• In cases where some resemblance to the original representation of the user is desired, a set of user features should be maintained. As an example, referring to avatar 920 in FIG. 7A, one might not allow a change to any of the facial features of the avatar in order to preserve the look of the avatar as being associated with that of the user, but may allow changing, for example, the user's ears and removal of the user's glasses, gloves and goatee, as illustrated in the example of FIG. 8.
  • At 630, an ideal set of desired modifications to existing or defined user feature attributes n are determined. Whether the custom attribute is applied may depend on user permissions, advertiser settings or system settings as well as the advertiser's desire to maintain some resemblance between the user's defined avatar and the advertising avatar instance.
  • At 632, for each feature attribute to be changed, at 634 a determination is made as to whether the custom attribute can be use with the user-definition of their avatar. For example, an advertiser may specify a change to user's ears, but the user avatar is defined as a long haired female whose attribute for hair covers the avatar's ears. In this case, a determination may be made that the ears should not be applied and at 636 the method returns to check the next custom attribute. However, if the attribute is, for example, smile to be applied to an un-smiling face, such attribute may be applied to user avatar, and at 638 the attribute will be added to the dynamic avatar for this advertising instance.
  • When all attributes specified by an advertiser have been dealt with, the method continues at step 412.
  • FIG. 5 is a flowchart depicting a process for rendering a customized user avatar model in content in an advertisement. At 642, a determination is made as to whether non-campaign related factors merit display of an advertisement. For example, if an ad has been recently displayed, a different ad may be displayed or no ad may be appropriate. If a user has recently interacted with one type of ad, a different ad or a different campaign may be appropriate. If an ad should be rendered, at step 644 the appropriated branded persona is retrieved and appropriate rendering is determined. At 646 advertising information associated with the avatar is retrieved. Such information can include text, animation, audio or other information which should be displayed with the avatar or actions which the avatar should take when displayed. At 648 the branded persona avatar is rendered. In a location which is not obtrusive to the user's interaction with the client device.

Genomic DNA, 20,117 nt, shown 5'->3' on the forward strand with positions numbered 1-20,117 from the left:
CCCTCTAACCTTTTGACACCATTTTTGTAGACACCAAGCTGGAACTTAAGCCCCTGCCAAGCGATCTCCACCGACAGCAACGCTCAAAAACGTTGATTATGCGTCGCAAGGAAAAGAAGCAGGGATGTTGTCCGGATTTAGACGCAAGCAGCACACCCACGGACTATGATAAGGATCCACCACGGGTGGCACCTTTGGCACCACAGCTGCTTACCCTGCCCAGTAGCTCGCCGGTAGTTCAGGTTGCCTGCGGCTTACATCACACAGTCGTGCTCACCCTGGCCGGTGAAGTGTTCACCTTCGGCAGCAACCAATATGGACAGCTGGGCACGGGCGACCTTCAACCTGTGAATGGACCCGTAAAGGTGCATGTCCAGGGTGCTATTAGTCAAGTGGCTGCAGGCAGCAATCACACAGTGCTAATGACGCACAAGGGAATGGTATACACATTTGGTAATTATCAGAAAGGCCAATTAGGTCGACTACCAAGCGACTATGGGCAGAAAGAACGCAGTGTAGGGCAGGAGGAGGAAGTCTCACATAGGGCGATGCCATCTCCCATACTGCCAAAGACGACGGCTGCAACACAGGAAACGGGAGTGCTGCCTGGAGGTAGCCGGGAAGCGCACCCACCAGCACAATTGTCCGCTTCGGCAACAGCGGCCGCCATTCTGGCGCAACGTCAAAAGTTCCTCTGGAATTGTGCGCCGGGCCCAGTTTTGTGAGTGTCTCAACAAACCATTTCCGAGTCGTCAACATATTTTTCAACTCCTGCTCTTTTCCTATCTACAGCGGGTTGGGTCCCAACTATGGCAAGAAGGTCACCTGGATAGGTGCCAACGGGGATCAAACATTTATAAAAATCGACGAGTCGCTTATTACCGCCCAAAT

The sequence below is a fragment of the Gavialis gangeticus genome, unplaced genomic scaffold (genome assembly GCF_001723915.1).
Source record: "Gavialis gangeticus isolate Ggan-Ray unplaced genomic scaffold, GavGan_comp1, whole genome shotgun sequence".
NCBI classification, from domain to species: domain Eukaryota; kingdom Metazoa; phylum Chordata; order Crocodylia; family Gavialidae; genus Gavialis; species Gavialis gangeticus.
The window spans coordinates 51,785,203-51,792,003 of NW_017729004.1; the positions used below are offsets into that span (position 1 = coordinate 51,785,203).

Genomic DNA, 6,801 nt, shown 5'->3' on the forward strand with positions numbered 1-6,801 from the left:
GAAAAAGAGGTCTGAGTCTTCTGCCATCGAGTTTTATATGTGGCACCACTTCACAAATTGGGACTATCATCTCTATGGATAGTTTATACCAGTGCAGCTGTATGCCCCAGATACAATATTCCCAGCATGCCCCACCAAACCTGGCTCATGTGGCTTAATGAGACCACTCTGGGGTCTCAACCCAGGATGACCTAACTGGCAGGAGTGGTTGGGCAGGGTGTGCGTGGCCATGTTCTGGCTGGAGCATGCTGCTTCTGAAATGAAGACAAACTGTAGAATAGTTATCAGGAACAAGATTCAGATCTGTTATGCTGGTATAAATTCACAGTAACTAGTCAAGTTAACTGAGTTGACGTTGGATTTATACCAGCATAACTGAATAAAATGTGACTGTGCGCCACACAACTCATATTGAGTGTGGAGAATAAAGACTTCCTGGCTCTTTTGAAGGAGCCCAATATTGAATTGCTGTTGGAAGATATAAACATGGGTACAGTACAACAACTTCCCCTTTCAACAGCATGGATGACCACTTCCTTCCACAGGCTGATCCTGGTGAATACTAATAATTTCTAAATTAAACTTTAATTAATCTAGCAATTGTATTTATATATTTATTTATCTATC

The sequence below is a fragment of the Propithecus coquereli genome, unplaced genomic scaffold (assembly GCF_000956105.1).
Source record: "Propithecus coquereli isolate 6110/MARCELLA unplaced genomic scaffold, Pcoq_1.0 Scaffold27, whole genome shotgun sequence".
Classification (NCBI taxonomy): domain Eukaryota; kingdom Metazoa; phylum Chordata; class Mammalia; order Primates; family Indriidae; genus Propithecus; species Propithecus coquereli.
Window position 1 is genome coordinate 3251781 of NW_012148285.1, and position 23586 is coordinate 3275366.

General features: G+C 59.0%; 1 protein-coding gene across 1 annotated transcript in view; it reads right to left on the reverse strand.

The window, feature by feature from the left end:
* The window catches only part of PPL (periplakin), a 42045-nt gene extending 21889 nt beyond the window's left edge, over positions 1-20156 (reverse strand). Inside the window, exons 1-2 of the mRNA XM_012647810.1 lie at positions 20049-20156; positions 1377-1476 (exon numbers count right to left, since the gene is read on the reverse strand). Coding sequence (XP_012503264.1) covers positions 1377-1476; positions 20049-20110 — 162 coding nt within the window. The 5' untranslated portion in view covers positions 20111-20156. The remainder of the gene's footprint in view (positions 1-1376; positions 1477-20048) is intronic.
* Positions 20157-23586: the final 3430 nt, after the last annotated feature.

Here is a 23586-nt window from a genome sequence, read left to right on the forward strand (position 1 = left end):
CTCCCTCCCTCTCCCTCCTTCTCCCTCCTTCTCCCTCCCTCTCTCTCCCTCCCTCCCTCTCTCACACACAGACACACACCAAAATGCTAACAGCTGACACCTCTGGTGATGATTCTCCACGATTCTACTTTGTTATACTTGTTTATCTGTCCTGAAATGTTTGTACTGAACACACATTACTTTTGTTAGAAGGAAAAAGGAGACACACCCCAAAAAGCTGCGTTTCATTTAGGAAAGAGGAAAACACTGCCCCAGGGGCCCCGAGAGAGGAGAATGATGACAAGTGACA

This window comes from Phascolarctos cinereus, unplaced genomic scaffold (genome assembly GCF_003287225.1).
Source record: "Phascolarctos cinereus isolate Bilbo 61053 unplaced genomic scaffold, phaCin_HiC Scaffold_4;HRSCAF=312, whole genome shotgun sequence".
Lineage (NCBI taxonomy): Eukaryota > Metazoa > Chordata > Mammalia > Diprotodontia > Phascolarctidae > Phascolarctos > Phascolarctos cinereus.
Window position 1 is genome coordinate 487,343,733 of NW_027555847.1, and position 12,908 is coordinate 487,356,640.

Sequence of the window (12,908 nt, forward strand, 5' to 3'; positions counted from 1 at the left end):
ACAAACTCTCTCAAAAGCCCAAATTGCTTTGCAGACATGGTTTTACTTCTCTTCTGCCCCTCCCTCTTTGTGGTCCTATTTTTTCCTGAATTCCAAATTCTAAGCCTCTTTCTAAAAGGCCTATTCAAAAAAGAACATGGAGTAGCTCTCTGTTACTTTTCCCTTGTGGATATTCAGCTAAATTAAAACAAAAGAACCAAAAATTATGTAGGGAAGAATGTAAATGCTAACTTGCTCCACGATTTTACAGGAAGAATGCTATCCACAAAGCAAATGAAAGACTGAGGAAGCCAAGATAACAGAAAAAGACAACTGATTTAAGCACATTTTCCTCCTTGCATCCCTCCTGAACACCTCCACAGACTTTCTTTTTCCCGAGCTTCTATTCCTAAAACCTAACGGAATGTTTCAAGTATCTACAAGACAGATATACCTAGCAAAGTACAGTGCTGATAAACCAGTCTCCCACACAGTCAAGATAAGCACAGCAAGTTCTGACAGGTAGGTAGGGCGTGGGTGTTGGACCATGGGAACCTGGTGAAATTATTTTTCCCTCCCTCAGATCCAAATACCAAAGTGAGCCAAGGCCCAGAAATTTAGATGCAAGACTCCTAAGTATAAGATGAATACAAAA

• FIG. 6 is a flowchart describing one embodiment of a process for interacting with an advertisement. The processing depicted in FIG. 4 may be performed by a user and one or more modules implemented in client device 110 as depicted in FIG. 1.
  • FIG. 6 will be described with reference to FIGS. 7A and 7B. An exemplary dynamically generated user-based advertising avatar is illustrated in FIG. 7A. As depicted in FIG. 7A, a user interface for a “social” interaction user interface screen illustrates a user's avatar 902 and a friend's avatar 904 rendered in the social menu environment. Avatar 902 a is depicted in FIG. 7B as a digital spokesperson to promote a restaurant chain and its product and/or service. A user may interact with the advertisement, e.g., by clicking on avatar. Upon interaction, the user is redirected to branded content which displays more information about the brand as depicted in FIG. 7C.
  • With reference to FIG. 6, at step 802, an interaction with the avatar is received at a client device, such as client device 110 of FIG. 1. The advertisement depicted in FIG. 7B depicts a user's avatar promoting a certain brand of product and/or service. In one embodiment, the advertisement may be rendered on a display of client device 110 in a menu interface such as that used in the Xbox 360®, as shown in FIGS. 7A and 7B.
  • At step 804, the process of FIG. 6 detects if a user has clicked on the avatar. For example, a user may click on the avatar using a controller (e.g., Xbox controller). Upon detecting that a user has clicked on the avatar, at step 806, the user may be redirected to the branded content associated with the product or service, e.g., a web site, a video or audio related to the product or service. An example of branded content is illustrated in FIG. 7C.
  • At step 808, the process of FIG. 6 detects a voice command from a user requesting more information associated with the advertiser. For example, input/output module 114 of client device 110 may detect a user voice command, such as “more information.” If the process of FIG. 6 detects a user voice command requesting more information associated with the advertiser, then at step 806, the user is redirected to the branded content associated with the product or service, e.g., a web site, a video or audio related to the product or service.
  • At step 810, the process of FIG. 6 may detect user gestures indicating that the user may like to obtain more information associated with the advertiser. For example, input/output module 114 of client device 110 may detect one or more user gestures, such as a hand pointing motion at the avatar. If the process of FIG. 6 detects such user gestures, then at step 806, the user is redirected to the branded content associated with the product or service, e.g., a web site, a video or audio related to the product or service. Otherwise, at step 812, the process of FIG. 6 returns to step 802 for a next advertisement that may be received at the client device.